Report of the Working Group of Experts on People of African Descent, A/69/318, 15 August 2014
17. The Working Group found that despite Government commitment and initiatives in the area of law and policy, the dismantling of racial discrimination remained slow. Afro-Brazilians constituted more than half of the population, yet they were underrepresented and invisible in the major power structures, the media and the private sector. Institutional racism, discrimination and xenophobia continued to permeate the security and justice systems at all levels. That impeded equal access to justice for people of African descent when they were victims of violations. It manifested in racial profiling, disproportionate numbers of arrests and overrepresentation in the prison population. The Working Group expressed concern about alleged violations of human rights perpetuated by security forces, in particular the military and civil police, against young black people, often with impunity. Afro-Brazilians benefited proportionately less from educational and health-care facilities, the administration of justice, public and private investment, basic infrastructure and other services. The Working Group also expressed concern about the situation of homeless and landless people as well as insufficient housing policies and lack of housing, which negatively affected Afro-Brazilians, in particular in favelas and quilombos. The Working Group raised concerns about the multiple forms of discrimination that affected women and girls of African descent as well as lesbian, gay, bisexual and transgender individuals, which manifested in inequalities in access to employment in both the public and private sectors and in health conditions, including high rates of maternal mortality. It also voiced concern about the racism, persecution and violations of cultural rights and the right to religious freedom suffered by the religious communities of African origin, such as Candomblé and Umbanda.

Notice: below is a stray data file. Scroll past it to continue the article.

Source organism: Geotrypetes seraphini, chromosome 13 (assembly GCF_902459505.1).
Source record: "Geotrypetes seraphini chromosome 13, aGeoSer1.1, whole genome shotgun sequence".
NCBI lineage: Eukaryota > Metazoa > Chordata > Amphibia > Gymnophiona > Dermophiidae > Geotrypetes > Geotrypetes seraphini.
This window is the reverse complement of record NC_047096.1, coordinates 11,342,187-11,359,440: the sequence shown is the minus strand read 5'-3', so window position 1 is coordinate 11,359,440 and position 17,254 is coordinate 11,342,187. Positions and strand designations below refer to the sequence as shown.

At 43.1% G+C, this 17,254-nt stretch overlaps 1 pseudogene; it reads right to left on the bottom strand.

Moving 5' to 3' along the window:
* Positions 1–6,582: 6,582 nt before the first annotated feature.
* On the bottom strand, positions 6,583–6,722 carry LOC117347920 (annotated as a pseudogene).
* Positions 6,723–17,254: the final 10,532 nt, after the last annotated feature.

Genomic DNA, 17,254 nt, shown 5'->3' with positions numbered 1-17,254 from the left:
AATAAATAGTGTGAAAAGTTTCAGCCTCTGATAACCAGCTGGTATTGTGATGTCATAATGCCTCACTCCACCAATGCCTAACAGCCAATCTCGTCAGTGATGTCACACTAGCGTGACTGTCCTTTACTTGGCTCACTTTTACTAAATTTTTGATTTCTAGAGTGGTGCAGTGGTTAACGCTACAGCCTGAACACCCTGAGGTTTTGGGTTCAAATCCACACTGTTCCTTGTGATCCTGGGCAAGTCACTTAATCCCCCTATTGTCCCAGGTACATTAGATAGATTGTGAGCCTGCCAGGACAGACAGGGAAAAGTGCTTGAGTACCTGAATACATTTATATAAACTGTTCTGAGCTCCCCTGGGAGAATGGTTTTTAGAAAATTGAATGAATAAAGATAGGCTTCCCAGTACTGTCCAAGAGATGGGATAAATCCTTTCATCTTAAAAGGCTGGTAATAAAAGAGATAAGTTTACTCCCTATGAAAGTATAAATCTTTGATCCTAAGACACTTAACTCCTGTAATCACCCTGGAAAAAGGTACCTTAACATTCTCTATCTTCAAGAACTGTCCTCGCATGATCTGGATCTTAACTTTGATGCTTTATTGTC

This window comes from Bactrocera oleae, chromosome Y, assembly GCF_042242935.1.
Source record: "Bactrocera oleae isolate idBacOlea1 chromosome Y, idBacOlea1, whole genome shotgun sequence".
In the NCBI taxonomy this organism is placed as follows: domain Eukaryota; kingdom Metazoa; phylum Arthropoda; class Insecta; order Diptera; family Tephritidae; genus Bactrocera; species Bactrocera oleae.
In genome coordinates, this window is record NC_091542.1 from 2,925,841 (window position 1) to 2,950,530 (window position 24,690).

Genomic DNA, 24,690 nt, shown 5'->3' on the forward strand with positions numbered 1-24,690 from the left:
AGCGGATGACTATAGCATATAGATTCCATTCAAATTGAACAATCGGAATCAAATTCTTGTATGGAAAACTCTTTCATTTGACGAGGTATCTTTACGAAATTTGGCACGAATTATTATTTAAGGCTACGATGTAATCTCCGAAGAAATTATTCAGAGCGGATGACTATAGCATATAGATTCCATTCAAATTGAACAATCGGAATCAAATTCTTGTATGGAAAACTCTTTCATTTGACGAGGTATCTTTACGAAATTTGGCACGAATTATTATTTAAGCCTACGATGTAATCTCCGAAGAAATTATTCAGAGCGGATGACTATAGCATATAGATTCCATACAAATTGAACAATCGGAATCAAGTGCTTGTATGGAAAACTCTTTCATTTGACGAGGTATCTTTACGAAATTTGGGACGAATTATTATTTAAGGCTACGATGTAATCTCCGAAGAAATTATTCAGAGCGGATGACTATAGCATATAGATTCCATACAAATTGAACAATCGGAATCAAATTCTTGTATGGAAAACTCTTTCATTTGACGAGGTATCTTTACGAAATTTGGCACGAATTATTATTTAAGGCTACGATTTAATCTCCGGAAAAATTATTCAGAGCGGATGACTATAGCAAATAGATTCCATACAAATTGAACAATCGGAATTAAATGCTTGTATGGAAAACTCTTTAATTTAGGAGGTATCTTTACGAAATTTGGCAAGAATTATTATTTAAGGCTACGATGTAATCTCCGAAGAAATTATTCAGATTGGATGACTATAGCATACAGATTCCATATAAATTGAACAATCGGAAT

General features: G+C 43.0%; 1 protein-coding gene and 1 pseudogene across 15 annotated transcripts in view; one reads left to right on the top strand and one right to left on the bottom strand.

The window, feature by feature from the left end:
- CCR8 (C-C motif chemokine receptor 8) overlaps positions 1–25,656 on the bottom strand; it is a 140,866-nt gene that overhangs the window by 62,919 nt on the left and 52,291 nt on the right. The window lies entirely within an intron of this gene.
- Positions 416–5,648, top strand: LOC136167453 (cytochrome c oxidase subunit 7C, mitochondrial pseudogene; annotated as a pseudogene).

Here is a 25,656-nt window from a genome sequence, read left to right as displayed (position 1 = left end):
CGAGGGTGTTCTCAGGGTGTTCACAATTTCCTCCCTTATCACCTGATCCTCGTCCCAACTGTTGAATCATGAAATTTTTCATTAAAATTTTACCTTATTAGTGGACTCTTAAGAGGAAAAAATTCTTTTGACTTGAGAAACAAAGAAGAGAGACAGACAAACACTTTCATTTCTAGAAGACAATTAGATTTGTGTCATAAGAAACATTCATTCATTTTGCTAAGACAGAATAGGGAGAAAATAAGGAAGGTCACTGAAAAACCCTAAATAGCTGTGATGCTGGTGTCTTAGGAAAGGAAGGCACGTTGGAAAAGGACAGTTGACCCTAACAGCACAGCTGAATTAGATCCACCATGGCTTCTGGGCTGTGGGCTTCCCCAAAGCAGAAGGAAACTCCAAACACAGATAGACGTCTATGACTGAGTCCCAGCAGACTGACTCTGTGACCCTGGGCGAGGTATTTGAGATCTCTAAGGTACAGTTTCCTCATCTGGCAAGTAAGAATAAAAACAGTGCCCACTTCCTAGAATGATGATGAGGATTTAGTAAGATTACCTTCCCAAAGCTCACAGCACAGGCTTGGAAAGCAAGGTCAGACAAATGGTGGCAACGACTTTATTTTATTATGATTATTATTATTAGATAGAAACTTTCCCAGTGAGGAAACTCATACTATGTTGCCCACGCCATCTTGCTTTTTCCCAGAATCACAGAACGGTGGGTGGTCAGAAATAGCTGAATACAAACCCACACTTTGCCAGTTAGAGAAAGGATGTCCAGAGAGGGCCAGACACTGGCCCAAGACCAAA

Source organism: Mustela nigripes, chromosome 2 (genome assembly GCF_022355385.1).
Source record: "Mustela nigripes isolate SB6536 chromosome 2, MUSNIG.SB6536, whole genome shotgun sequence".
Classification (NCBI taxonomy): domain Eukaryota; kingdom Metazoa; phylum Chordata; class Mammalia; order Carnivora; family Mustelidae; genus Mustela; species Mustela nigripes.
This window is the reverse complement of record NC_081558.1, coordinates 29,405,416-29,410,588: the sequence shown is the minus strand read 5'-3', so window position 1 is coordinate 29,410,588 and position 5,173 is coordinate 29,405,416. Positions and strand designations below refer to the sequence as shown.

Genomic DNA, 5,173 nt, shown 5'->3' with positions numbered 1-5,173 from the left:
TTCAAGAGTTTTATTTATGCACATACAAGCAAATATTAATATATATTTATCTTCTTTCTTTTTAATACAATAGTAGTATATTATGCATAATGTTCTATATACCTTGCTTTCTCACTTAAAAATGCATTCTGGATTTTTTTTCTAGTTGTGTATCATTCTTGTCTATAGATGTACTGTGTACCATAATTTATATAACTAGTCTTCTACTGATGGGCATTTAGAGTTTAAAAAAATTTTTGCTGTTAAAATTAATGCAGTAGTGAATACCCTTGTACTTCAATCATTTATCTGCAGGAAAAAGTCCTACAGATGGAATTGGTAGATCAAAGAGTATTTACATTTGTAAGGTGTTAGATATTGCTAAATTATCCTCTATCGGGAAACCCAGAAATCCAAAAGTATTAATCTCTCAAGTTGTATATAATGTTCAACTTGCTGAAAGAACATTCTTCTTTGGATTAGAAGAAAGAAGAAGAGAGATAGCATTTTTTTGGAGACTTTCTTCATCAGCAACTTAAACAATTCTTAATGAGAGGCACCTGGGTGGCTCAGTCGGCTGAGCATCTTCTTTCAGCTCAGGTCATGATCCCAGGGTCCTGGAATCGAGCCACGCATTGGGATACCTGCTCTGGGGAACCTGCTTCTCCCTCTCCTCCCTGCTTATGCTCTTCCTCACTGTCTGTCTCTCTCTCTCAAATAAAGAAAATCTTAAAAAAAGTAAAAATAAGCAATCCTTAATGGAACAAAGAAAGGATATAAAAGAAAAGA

Link to full text of the report: Report-WGAfricanDescent-2014-eng